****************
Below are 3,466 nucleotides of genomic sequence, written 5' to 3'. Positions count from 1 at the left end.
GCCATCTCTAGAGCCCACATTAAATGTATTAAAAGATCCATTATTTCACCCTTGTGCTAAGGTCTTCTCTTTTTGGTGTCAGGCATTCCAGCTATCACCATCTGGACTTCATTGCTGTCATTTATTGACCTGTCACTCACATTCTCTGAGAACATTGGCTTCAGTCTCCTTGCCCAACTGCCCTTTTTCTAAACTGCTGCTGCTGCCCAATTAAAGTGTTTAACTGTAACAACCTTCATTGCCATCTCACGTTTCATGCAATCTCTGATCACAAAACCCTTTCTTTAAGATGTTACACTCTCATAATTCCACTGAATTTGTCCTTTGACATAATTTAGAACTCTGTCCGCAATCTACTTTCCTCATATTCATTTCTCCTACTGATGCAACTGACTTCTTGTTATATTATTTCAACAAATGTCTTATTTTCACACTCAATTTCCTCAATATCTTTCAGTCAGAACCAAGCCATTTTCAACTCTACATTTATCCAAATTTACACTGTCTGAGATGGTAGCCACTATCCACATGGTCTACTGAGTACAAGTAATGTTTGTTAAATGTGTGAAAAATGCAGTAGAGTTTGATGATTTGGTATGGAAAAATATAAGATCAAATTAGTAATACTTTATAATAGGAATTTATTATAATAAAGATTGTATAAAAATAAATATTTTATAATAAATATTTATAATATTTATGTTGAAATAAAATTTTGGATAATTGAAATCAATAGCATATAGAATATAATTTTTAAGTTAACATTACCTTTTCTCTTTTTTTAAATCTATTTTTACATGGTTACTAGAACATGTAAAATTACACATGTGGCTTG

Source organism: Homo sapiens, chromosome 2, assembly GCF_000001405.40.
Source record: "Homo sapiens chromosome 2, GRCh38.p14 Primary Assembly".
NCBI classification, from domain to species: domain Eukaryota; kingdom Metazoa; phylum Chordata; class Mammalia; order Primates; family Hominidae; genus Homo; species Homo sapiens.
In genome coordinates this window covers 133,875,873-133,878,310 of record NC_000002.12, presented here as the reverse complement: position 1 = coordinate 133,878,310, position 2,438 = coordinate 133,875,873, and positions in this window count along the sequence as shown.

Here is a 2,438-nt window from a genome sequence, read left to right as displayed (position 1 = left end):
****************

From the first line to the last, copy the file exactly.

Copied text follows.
Below are 3,466 nucleotides of genomic sequence, written 5' to 3'. Positions count from 1 at the left end.
GCCATCTCTAGAGCCCACATTAAATGTATTAAAAGATCCATTATTTCACCCTTGTGCTAAGGTCTTCTCTTTTTGGTGTCAGGCATTCCAGCTATCACCATCTGGACTTCATTGCTGTCATTTATTGACCTGTCACTCACATTCTCTGAGAACATTGGCTTCAGTCTCCTTGCCCAACTGCCCTTTTTCTAAACTGCTGCTGCTGCCCAATTAAAGTGTTTAACTGTAACAACCTTCATTGCCATCTCACGTTTCATGCAATCTCTGATCACAAAACCCTTTCTTTAAGATGTTACACTCTCATAATTCCACTGAATTTGTCCTTTGACATAATTTAGAACTCTGTCCGCAATCTACTTTCCTCATATTCATTTCTCCTACTGATGCAACTGACTTCTTGTTATATTATTTCAACAAATGTCTTATTTTCACACTCAATTTCCTCAATATCTTTCAGTCAGAACCAAGCCATTTTCAACTCTACATTTATCCAAATTTACACTGTCTGAGATGGTAGCCACTATCCACATGGTCTACTGAGTACAAGTAATGTTTGTTAAATGTGTGAAAAATGCAGTAGAGTTTGATGATTTGGTATGGAAAAATATAAGATCAAATTAGTAATACTTTATAATAGGAATTTATTATAATAAAGATTGTATAAAAATAAATATTTTATAATAAATATTTATAATATTTATGTTGAAATAAAATTTTGGATAATTGAAATCAATAGCATATAGAATATAATTTTTAAGTTAACATTACCTTTTCTCTTTTTTTAAATCTATTTTTACATGGTTACTAGAACATGTAAAATTACACATGTGGCTTG

Source organism: Homo sapiens, chromosome 2, assembly GCF_000001405.40.
Source record: "Homo sapiens chromosome 2, GRCh38.p14 Primary Assembly".
NCBI classification, from domain to species: domain Eukaryota; kingdom Metazoa; phylum Chordata; class Mammalia; order Primates; family Hominidae; genus Homo; species Homo sapiens.
In genome coordinates this window covers 133,875,873-133,878,310 of record NC_000002.12, presented here as the reverse complement: position 1 = coordinate 133,878,310, position 2,438 = coordinate 133,875,873, and positions in this window count along the sequence as shown.

Here is a 2,438-nt window from a genome sequence, read left to right as displayed (position 1 = left end):